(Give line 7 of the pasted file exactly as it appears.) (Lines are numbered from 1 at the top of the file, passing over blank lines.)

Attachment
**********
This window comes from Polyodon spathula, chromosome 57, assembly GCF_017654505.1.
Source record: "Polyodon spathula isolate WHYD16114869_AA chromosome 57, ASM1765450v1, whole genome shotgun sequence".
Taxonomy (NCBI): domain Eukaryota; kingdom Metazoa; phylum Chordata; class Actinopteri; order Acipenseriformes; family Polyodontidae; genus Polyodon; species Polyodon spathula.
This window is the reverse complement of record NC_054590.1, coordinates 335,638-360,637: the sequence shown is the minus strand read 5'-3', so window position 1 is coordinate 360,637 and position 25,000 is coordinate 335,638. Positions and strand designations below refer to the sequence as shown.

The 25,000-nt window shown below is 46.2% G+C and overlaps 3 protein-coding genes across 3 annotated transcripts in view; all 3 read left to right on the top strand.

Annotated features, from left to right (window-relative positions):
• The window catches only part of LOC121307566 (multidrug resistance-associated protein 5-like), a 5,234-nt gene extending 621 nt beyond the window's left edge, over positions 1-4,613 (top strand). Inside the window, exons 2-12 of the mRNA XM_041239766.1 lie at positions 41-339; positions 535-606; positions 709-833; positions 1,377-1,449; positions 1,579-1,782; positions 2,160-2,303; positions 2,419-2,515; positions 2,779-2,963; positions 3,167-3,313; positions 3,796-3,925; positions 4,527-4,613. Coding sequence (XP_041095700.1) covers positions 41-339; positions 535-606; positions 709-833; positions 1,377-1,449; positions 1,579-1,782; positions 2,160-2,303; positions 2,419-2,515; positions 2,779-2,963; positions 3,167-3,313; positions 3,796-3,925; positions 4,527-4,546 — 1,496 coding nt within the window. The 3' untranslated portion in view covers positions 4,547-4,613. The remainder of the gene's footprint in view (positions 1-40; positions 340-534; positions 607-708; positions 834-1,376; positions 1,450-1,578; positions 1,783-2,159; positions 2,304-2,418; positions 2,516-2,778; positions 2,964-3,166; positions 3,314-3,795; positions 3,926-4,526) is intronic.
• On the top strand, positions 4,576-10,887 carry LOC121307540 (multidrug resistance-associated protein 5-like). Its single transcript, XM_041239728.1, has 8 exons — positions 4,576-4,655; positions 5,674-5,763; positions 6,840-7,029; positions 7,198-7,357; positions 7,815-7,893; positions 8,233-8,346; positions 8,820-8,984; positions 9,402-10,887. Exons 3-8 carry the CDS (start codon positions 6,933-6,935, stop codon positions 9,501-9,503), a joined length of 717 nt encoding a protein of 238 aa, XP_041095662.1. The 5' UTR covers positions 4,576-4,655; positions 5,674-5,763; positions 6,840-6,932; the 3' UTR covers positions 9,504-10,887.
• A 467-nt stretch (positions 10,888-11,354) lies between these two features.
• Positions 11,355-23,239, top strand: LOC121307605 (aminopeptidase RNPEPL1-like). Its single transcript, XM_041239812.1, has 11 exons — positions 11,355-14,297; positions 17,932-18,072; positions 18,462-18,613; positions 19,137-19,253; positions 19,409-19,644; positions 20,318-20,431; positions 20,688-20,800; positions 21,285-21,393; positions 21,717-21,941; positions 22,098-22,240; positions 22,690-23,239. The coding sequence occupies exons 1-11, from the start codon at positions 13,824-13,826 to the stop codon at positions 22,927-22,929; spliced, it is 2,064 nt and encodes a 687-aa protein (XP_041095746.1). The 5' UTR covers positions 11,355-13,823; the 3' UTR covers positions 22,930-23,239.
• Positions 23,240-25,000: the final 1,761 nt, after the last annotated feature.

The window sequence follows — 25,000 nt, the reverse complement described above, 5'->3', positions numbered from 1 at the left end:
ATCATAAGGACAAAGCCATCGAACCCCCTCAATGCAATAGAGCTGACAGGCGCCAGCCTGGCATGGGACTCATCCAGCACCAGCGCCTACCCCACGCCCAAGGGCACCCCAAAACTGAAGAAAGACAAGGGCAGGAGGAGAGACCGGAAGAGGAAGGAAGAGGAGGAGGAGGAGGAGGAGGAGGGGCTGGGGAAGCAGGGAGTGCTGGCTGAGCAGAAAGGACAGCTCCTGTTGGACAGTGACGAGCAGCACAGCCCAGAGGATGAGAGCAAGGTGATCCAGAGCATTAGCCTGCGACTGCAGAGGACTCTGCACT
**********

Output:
• The window catches only part of LOC121307566 (multidrug resistance-associated protein 5-like), a 5,234-nt gene extending 621 nt beyond the window's left edge, over positions 1-4,613 (top strand). Inside the window, exons 2-12 of the mRNA XM_041239766.1 lie at positions 41-339; positions 535-606; positions 709-833; positions 1,377-1,449; positions 1,579-1,782; positions 2,160-2,303; positions 2,419-2,515; positions 2,779-2,963; positions 3,167-3,313; positions 3,796-3,925; positions 4,527-4,613. Coding sequence (XP_041095700.1) covers positions 41-339; positions 535-606; positions 709-833; positions 1,377-1,449; positions 1,579-1,782; positions 2,160-2,303; positions 2,419-2,515; positions 2,779-2,963; positions 3,167-3,313; positions 3,796-3,925; positions 4,527-4,546 — 1,496 coding nt within the window. The 3' untranslated portion in view covers positions 4,547-4,613. The remainder of the gene's footprint in view (positions 1-40; positions 340-534; positions 607-708; positions 834-1,376; positions 1,450-1,578; positions 1,783-2,159; positions 2,304-2,418; positions 2,516-2,778; positions 2,964-3,166; positions 3,314-3,795; positions 3,926-4,526) is intronic.